That’s what football is all about for the supporter, isn’t it? Titles, trophies and prestige are sought, miscarried as often as they’re achieved, but the serotonin hit of a vital goal keeps the lot of us going back to watch the team intertwined with our heartstrings.

There’s no real end in sight. No big ultimate, conclusive trophy to signal the end of football and resign clubs, players and fans to being winners or losers forever but things can change. The unexpected happens. The impossible can suddenly become possible. It was Celtic’s own Neil Lennon who, after Leicester City won the English Premier League in 2015, proffered live on the airwaves, “They were 5000 to one to win the league at the start of the season? I mean, what were the odds on that.”

We remember exactly where we were for such moments. The universal phrase aligns footballing magnitudes to what happened at Dealey Plaza, Dallas, on November 22nd 1963 and how anyone of school age should be able to implicitly recall where they were told, by a family member, friend or newsreader, that the President of the United States had been shot.

Hyperbole and football go hand in hand. Of course, no goal ever scored by Celtic or any club in the world, even Stevie Chalmers’ in Lisbon, can be scribbled on the same level of the Richter-scale as JFK’s death. But, in our each separate worlds where we are the main characters in our own stories, seismic occasions defining the fortunes of our football clubs, and therefore us, are our JFK moments.

For Celtic supporters, Tom Rogic and Tony Watt’s goals - you know the ones - are examples plucked from the last decade. Henrik Larsson’s winner against Boavista is another stretching back eight years – I know – further. The road to Seville produced more than one, though. Victories against Blackburn, Celta Vigo and Stuttgart were memorable in their own rights: Graeme Souness didn’t return well with his Rovers, Vigo were dispatched to become the first Spanish side Celtic had knocked out of European competition and an epic 5-4 aggregate victory over the Germans saw Celtic progress to the quarter-finals, where Liverpool lay in wait. The first-leg in Parkhead ended 1-1, meaning Liverpool hosted the second-leg with a slender advantage because of the now-defunct away goals rule.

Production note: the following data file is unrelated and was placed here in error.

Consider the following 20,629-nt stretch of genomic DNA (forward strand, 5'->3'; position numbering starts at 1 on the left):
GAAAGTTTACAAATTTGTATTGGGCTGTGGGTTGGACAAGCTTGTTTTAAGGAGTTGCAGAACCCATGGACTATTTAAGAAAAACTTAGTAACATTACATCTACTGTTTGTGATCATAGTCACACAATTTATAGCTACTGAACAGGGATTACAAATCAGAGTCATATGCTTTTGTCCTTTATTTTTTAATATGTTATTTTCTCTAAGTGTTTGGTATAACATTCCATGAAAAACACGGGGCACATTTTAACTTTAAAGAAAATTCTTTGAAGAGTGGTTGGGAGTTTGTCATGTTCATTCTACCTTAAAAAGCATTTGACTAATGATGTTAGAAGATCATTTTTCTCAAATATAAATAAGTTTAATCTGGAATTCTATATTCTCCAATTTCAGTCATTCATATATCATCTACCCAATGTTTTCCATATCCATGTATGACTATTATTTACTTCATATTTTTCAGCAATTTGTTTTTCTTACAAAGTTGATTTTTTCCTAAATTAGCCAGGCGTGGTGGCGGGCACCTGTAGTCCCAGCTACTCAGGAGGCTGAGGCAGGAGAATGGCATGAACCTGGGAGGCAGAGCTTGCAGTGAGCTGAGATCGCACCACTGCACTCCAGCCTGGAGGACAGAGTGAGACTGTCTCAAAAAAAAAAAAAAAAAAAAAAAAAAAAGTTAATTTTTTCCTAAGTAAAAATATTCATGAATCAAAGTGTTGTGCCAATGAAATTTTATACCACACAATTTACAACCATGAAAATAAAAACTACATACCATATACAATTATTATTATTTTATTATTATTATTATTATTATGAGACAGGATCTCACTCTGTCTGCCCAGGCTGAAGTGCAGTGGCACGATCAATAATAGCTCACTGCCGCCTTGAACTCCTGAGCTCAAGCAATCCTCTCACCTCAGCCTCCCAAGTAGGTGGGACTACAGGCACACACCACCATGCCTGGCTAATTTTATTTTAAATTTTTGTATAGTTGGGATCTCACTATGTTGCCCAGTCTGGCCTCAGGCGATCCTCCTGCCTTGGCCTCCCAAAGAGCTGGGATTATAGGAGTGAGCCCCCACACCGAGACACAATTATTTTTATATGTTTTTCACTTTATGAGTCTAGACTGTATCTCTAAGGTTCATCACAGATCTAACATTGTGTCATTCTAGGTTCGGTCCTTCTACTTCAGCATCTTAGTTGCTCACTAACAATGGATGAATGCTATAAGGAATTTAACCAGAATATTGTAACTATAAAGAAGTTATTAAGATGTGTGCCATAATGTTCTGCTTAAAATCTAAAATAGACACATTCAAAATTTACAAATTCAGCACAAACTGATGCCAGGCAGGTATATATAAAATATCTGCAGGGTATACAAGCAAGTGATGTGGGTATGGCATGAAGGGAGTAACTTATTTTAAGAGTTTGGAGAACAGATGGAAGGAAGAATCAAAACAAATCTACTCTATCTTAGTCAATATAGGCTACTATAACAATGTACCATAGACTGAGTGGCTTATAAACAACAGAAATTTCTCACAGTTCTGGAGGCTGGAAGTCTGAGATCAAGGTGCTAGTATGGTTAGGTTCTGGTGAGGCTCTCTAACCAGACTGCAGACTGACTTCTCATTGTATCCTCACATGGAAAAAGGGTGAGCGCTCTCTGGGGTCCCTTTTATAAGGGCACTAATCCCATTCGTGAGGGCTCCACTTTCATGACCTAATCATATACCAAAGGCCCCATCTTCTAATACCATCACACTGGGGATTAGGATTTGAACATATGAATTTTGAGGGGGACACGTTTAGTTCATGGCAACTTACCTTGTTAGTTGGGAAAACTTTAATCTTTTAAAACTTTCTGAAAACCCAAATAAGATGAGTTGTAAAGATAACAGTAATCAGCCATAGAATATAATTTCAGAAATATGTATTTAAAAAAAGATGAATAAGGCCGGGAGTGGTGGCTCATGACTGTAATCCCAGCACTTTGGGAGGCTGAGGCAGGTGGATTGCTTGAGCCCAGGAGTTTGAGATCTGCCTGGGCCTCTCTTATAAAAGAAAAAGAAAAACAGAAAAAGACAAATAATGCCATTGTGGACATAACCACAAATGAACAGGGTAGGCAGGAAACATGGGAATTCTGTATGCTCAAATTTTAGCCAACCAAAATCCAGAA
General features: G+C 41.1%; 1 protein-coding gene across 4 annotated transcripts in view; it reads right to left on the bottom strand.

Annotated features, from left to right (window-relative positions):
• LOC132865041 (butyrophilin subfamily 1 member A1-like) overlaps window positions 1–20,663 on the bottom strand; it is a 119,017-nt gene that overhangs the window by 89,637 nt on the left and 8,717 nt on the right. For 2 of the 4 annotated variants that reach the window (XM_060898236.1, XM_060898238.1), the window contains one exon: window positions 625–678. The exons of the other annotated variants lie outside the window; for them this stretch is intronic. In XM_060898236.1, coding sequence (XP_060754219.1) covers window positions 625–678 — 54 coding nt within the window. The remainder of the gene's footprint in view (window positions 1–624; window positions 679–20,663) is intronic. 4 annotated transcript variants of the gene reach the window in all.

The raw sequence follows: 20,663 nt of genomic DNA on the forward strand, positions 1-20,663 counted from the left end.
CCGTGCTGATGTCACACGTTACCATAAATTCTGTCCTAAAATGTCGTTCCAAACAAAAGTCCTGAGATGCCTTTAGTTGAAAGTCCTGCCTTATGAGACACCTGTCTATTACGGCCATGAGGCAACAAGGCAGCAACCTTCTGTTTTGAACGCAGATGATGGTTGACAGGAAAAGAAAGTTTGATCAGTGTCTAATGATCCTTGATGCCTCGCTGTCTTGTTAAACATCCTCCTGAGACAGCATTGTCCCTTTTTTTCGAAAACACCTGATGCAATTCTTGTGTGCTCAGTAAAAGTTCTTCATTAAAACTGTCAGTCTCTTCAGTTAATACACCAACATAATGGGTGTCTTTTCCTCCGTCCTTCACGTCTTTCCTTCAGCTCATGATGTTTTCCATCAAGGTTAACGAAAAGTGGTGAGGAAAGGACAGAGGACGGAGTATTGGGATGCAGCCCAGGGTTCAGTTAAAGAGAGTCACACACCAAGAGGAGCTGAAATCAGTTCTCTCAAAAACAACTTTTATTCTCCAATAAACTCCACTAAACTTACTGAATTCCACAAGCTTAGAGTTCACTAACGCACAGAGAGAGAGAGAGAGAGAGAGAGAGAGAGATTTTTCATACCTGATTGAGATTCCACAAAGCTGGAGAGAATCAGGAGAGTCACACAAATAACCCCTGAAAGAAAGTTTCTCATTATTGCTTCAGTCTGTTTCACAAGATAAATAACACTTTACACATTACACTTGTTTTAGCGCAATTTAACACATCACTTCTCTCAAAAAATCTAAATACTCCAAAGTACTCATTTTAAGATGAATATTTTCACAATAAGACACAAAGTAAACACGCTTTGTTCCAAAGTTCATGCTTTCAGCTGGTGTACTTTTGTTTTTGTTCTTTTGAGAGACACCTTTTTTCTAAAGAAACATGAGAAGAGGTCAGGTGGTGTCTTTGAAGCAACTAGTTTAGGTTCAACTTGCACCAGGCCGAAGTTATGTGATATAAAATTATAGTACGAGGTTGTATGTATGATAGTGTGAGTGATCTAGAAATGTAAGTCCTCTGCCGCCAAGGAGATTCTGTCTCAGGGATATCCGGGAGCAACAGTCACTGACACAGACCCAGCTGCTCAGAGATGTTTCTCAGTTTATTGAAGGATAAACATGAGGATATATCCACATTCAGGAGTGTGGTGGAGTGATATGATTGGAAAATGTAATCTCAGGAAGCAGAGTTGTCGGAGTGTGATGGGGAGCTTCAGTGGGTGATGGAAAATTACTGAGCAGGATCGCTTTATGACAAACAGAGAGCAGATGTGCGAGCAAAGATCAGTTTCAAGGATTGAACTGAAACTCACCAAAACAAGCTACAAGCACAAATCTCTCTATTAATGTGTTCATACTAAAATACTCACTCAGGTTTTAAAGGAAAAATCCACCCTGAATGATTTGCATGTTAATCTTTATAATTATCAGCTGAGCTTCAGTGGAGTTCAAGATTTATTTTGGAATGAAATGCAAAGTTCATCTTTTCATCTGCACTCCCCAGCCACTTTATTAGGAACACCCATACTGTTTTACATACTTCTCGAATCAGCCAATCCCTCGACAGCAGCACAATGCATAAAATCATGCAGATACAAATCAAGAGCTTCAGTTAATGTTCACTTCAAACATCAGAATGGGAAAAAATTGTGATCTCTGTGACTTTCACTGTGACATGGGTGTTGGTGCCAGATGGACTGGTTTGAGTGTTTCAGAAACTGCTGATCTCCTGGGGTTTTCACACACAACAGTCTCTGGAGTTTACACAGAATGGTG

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Alan Thompson’s clever free-kick, under the Liverpool wall, on the stroke of half-time cancelled it out and put Celtic ahead in the tie. Another goal for the Glaswegian visitors and Liverpool would need three of their own on the night.

John Hartson was a thunderous centre-forward for Celtic. Six feet tall and with supreme strength held in his stocky stature, defenders had a hard time stopping him in his tracks. The Welsh international signed a few months after Martin O’Neill secured his treble, adding a bit more power to the already frightening strike force of Henrik Larsson and Chris Sutton. Three wasn’t a crowd though, with O’Neill utilising them all to pretty much maximum effect for the next three seasons.

In Hartson’s second one, he played a crucial role on Celtic’s Road to Seville. His away goal in Vigo proved to be the difference between the sides and kept Celtic in European competition after Christmas for the first time since 1980. Despite the importance of that goal, it pales in comparison to the 81st-minute lightning bolt produced from a single clap of that thunderous right leg, which left Celtic fans falling over each other in Anfield’s away end.

Celtic Way: Hartson scored a vital goal in VigoHartson scored a vital goal in Vigo

“It’s the best goal I ever scored,” Hartson told the Celtic Way. “I scored more than 200 in my career, 110 of them at Celtic, but most of them were in the box. I’d get on the end of crosses, roll a defender or be in the right place at the right time.

“We were holding on at that point in the Liverpool game. They’d missed a few chances, they only needed one to take it to extra-time. Lenny gave me the ball and I had time to turn, Sami Hyypia pressed me but he was too late. I’d played against him a few times and scored against Finland for Wales, so I wasn’t scared of him. I took the ball in, played a one-two with Henrik and sidestepped Didi Hamann.

“Stan Petrov was to my right, screaming for the ball and nine times out of 10 I’d have passed it and then ran into the box, but my instinct told me to just hit it.

“I didn’t try to aim for the corner or be too precise, I just hit it as hard as I could and it flew off my boot. Jerzy Dudek had no chance, he got a hand to it but that’s because the ball was heading past him by the time he dived for it. It is a moment I will never forget. The Celtic fans behind the goal went absolutely crazy.